One by one, dump your desires. Yes, all of them. Start small—say, with a desire for potato chips—and then move up from there, even as far as sugar and sex and possessions. After a couple of successful relinquishments, you’ll find it gets easier and easier to let go of these mind-made confinements. And even, strange to say, a bit thrilling. Because ultimately you arrive at your heart’s desire, the one that necessitated the sweeping away of all the others.
This is a hard sell in a culture where the answer to every problem is more. But consider: Our basic biological needs are few, modest and easily met. If we have more than we need, we have too much. Craving sensory stimulation, we chase more and better experiences—more of what we don’t need. Craving is slaving. Every form of wanting, every anticipation, alienates us from the beauty and power of the inexhaustible now. Jesus to the cultivated rich kid: “Sell everything, give it to the poor, and you shall have treasure in heaven.” Which is nowhere other than now.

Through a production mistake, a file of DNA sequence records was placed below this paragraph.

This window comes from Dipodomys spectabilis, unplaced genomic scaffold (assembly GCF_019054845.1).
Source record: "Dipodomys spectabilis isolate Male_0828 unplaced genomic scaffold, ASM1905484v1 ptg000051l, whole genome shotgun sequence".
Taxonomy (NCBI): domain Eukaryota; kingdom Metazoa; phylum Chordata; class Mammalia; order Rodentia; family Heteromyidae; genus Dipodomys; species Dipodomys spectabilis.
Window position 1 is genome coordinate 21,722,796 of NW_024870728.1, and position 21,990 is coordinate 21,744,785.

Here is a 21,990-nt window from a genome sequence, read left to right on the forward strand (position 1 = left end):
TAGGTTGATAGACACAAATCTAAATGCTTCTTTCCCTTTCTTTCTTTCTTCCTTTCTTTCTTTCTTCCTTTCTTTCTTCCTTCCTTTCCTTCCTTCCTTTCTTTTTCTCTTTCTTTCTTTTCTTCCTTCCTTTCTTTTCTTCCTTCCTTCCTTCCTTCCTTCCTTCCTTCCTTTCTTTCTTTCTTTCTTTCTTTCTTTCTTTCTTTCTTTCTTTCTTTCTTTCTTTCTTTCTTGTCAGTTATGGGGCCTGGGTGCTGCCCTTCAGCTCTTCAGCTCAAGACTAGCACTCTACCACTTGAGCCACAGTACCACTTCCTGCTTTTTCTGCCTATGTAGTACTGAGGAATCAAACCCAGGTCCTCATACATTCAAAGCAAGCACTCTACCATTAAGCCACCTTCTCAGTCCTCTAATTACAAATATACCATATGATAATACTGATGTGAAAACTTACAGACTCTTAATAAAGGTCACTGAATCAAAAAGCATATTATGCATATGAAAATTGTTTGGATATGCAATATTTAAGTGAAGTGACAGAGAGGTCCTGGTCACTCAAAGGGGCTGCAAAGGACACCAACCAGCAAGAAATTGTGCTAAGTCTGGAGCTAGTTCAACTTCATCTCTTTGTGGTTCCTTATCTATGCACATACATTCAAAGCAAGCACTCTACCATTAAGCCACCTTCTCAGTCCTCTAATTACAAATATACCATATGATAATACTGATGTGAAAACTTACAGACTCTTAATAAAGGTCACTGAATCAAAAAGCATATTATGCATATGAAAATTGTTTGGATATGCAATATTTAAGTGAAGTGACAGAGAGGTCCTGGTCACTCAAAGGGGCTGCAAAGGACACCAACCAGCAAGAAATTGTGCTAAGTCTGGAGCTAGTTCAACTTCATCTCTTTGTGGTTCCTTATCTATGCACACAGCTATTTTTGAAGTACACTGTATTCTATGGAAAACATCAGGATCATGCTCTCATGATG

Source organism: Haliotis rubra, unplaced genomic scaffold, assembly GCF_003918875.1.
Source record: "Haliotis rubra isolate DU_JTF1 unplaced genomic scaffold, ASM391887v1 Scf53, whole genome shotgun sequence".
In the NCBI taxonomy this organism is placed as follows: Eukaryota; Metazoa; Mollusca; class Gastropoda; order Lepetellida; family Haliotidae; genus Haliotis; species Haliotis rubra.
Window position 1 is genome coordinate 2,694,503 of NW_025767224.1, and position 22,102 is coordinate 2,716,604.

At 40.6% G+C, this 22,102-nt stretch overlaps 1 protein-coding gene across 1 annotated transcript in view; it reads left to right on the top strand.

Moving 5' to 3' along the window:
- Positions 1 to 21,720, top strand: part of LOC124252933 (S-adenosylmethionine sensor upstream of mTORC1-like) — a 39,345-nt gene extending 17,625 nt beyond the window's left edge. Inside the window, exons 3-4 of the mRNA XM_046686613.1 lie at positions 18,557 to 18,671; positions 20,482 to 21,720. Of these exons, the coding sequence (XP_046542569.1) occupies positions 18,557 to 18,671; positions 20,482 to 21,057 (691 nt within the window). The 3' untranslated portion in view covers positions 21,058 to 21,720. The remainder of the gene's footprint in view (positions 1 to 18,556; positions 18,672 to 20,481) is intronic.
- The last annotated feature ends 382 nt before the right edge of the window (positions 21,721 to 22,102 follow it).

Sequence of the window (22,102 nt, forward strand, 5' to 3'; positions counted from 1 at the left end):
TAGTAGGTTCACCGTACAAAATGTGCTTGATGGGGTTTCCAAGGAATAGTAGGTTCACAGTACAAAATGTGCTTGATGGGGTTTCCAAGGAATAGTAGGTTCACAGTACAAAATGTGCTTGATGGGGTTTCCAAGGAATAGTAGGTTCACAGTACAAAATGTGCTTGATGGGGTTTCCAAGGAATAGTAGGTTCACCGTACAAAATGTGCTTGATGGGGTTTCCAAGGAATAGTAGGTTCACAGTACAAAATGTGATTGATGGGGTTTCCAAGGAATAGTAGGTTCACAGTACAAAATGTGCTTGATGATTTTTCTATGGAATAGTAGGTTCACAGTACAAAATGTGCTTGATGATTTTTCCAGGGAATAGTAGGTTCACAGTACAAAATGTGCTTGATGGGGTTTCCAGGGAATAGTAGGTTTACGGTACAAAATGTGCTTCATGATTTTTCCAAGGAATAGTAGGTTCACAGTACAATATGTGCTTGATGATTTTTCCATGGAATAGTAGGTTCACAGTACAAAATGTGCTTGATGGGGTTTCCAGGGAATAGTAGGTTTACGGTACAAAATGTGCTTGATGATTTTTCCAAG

When a man loses his fear of pain, he stops craving pleasure. Freedom from one is freedom from the other. Pain and pleasure are back to front, front to back. One is both.
We’ve weighed anchor on the inner journey when we start to shed our dependencies. Pinned as we are between fear and craving, there’s no shortage. The last of these vampiric entities to be pared away are the ones masquerading as virtues. Loyalty, for example.